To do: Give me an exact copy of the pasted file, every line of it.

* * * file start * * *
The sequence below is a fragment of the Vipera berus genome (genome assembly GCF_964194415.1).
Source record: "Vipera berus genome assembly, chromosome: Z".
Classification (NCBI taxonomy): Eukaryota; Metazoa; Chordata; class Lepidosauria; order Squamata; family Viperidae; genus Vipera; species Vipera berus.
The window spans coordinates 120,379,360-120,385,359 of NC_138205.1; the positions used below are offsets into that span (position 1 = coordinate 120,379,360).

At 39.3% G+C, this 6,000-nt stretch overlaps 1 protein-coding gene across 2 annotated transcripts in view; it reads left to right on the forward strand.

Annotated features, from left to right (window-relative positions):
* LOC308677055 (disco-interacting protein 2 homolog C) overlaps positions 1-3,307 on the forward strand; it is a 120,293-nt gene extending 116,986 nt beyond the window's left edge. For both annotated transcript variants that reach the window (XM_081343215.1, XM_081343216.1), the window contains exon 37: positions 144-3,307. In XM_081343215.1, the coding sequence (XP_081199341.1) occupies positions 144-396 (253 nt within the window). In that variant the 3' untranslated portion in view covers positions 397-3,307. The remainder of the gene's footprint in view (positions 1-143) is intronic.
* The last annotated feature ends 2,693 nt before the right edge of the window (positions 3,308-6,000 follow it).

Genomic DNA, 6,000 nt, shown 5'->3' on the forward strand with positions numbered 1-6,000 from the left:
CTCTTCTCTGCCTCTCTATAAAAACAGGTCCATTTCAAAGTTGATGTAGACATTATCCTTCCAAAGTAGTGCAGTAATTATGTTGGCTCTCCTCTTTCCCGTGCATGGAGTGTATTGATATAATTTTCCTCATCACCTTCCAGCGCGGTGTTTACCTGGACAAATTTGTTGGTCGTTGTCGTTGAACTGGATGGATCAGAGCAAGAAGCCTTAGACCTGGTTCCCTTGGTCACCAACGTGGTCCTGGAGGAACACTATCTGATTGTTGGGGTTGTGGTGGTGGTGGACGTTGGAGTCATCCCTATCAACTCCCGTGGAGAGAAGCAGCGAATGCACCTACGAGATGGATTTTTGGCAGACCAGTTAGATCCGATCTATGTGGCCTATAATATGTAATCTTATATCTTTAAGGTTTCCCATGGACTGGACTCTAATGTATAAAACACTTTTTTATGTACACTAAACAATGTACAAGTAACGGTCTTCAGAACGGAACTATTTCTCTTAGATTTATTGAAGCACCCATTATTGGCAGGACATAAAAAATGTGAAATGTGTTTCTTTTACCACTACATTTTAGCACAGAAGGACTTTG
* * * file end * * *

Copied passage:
The sequence below is a fragment of the Vipera berus genome (genome assembly GCF_964194415.1).
Source record: "Vipera berus genome assembly, chromosome: Z".
Classification (NCBI taxonomy): Eukaryota; Metazoa; Chordata; class Lepidosauria; order Squamata; family Viperidae; genus Vipera; species Vipera berus.
The window spans coordinates 120,379,360-120,385,359 of NC_138205.1; the positions used below are offsets into that span (position 1 = coordinate 120,379,360).

At 39.3% G+C, this 6,000-nt stretch overlaps 1 protein-coding gene across 2 annotated transcripts in view; it reads left to right on the forward strand.

Annotated features, from left to right (window-relative positions):
* LOC308677055 (disco-interacting protein 2 homolog C) overlaps positions 1-3,307 on the forward strand; it is a 120,293-nt gene extending 116,986 nt beyond the window's left edge. For both annotated transcript variants that reach the window (XM_081343215.1, XM_081343216.1), the window contains exon 37: positions 144-3,307. In XM_081343215.1, the coding sequence (XP_081199341.1) occupies positions 144-396 (253 nt within the window). In that variant the 3' untranslated portion in view covers positions 397-3,307. The remainder of the gene's footprint in view (positions 1-143) is intronic.
* The last annotated feature ends 2,693 nt before the right edge of the window (positions 3,308-6,000 follow it).

Genomic DNA, 6,000 nt, shown 5'->3' on the forward strand with positions numbered 1-6,000 from the left:
CTCTTCTCTGCCTCTCTATAAAAACAGGTCCATTTCAAAGTTGATGTAGACATTATCCTTCCAAAGTAGTGCAGTAATTATGTTGGCTCTCCTCTTTCCCGTGCATGGAGTGTATTGATATAATTTTCCTCATCACCTTCCAGCGCGGTGTTTACCTGGACAAATTTGTTGGTCGTTGTCGTTGAACTGGATGGATCAGAGCAAGAAGCCTTAGACCTGGTTCCCTTGGTCACCAACGTGGTCCTGGAGGAACACTATCTGATTGTTGGGGTTGTGGTGGTGGTGGACGTTGGAGTCATCCCTATCAACTCCCGTGGAGAGAAGCAGCGAATGCACCTACGAGATGGATTTTTGGCAGACCAGTTAGATCCGATCTATGTGGCCTATAATATGTAATCTTATATCTTTAAGGTTTCCCATGGACTGGACTCTAATGTATAAAACACTTTTTTATGTACACTAAACAATGTACAAGTAACGGTCTTCAGAACGGAACTATTTCTCTTAGATTTATTGAAGCACCCATTATTGGCAGGACATAAAAAATGTGAAATGTGTTTCTTTTACCACTACATTTTAGCACAGAAGGACTTTG